NOAA Helps Protect Reefs That Boost Resilience and the Economy
A road improvement partnership on Puerto Rico’s Culebra Island lessens sediment and pollutants that harm this irreplaceable resource.
Puerto Rico’s coral reefs provide more than $183 million in economic and hazard-resilience benefits each year, but at Culebra Island, the reefs were in jeopardy. Runoff from 50 miles of unpaved roads was carrying 400 metric tons of sediment to the island’s coast each year. NOAA joined partners to make strategic fixes to 15-plus miles of unpaved roads, improving water quality and cutting the sediment that reaches the reef ecosystem by an estimated 13 percent island-wide. Start-up funds by NOAA’s Coral Reef Conservation Program spurred more than $830,000 in total NOAA financial and technical support, including onsite work by NOAA’s Restoration Center. That sum was matched by $900,000-plus in direct or in-kind support.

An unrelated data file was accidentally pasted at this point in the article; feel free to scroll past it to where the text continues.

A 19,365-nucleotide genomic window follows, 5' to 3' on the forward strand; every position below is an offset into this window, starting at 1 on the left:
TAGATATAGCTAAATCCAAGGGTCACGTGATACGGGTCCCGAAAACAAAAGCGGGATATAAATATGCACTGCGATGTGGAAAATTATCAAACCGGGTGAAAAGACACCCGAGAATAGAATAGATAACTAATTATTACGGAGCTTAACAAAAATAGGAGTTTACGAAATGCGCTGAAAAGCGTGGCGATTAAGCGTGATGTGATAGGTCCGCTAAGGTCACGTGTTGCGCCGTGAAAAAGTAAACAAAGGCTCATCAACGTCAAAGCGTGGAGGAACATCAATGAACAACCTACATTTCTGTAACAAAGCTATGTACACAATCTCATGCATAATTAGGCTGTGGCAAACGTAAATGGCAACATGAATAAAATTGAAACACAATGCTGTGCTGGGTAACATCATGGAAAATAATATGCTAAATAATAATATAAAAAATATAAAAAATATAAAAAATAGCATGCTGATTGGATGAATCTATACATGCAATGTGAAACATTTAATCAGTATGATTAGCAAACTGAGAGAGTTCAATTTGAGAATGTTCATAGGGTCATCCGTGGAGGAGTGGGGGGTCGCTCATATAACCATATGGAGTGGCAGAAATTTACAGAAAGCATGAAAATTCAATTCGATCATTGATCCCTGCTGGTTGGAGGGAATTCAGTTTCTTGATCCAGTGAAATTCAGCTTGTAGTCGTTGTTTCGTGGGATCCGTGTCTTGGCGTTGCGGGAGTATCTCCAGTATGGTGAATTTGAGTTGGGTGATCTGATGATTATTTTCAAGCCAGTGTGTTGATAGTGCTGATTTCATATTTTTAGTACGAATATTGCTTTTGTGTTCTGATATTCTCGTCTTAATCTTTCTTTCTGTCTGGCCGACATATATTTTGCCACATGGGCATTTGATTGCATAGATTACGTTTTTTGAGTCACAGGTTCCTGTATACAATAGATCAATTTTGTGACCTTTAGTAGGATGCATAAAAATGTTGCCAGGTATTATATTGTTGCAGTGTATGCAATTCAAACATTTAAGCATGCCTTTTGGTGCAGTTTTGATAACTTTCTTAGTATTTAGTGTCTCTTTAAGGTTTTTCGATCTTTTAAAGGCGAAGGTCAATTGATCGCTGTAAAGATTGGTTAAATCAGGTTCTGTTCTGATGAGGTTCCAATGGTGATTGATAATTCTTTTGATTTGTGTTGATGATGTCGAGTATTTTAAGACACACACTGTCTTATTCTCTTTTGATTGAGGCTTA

Project benefits extend to NOAA’s habitat focus area in Puerto Rico, where several coral species are listed under the Endangered Species Act.
Targeting roads in nine subwatersheds, the partners regraded roads, installed sediment traps, and replanted roadside vegetation to cut erosion and absorb and filter runoff. Their fixes also lessen hydrocarbons, heavy metals, septic system leakage, and other contaminants. Some unpaved parking lots, decimated by storm surge from Hurricanes Irma and Maria, needed full reconstruction.
The nonprofit Protectores de Cuenca played a leading role in building partnerships and getting agencies to collaborate. (2020)
More Information: Culebra Community Watershed Action Plan
Partners: Municipality of Culebra, NOAA Coral Reef Conservation Program and Restoration Center, Para la Naturaleza, Protectores de Cuenca, Puerto Rico Department of Natural and Environmental Resources, U.S. Environmental Protection Agency, U.S. Fish and Wildlife Service, and local landscape architects, engineers, environmental organizations, and community members.